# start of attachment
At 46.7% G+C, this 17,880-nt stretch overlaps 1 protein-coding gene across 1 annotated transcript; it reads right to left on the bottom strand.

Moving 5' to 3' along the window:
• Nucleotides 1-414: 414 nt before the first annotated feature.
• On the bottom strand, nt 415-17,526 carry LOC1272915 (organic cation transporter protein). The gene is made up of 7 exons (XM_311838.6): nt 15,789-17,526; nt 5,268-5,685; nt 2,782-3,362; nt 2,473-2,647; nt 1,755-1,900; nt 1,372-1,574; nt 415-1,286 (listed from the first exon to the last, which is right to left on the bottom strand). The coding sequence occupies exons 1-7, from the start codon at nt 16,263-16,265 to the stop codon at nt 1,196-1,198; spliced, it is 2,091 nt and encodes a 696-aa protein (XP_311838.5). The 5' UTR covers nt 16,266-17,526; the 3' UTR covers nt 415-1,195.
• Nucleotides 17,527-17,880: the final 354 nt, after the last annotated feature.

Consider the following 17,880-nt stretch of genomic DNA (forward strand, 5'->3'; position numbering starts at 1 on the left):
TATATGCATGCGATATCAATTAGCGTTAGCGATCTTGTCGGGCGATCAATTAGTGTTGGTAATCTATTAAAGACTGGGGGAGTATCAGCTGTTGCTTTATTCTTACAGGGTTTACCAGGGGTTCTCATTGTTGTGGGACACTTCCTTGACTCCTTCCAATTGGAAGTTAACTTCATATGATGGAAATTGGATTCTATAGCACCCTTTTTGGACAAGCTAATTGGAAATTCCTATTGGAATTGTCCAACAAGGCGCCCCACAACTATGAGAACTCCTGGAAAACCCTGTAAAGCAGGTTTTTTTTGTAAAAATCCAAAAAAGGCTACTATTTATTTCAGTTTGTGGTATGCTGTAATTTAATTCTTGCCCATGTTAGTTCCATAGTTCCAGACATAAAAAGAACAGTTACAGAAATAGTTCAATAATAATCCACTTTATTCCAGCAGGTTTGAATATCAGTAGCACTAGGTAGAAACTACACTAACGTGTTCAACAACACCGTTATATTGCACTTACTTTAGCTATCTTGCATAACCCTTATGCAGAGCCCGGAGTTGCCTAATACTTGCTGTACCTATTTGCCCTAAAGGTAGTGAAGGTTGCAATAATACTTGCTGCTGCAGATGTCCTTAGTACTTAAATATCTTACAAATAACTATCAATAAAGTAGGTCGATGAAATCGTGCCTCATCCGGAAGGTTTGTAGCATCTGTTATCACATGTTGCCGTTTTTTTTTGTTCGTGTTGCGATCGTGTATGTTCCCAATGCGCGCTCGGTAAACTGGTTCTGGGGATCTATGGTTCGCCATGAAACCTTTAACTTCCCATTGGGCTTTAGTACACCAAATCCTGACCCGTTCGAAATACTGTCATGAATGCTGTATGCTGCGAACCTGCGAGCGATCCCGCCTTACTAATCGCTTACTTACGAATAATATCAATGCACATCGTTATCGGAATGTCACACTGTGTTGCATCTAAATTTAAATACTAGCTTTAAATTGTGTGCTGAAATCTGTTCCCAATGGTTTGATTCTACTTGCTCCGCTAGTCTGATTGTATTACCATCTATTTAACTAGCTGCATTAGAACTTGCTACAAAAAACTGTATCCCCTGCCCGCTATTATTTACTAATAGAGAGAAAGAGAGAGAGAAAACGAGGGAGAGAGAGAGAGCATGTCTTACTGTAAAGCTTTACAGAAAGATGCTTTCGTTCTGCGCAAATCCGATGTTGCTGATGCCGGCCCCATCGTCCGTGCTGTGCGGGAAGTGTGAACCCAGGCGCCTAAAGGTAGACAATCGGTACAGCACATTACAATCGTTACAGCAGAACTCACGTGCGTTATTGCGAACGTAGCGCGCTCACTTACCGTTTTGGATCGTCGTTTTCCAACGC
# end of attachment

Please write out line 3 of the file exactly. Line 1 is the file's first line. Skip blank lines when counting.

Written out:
• Nucleotides 1-414: 414 nt before the first annotated feature.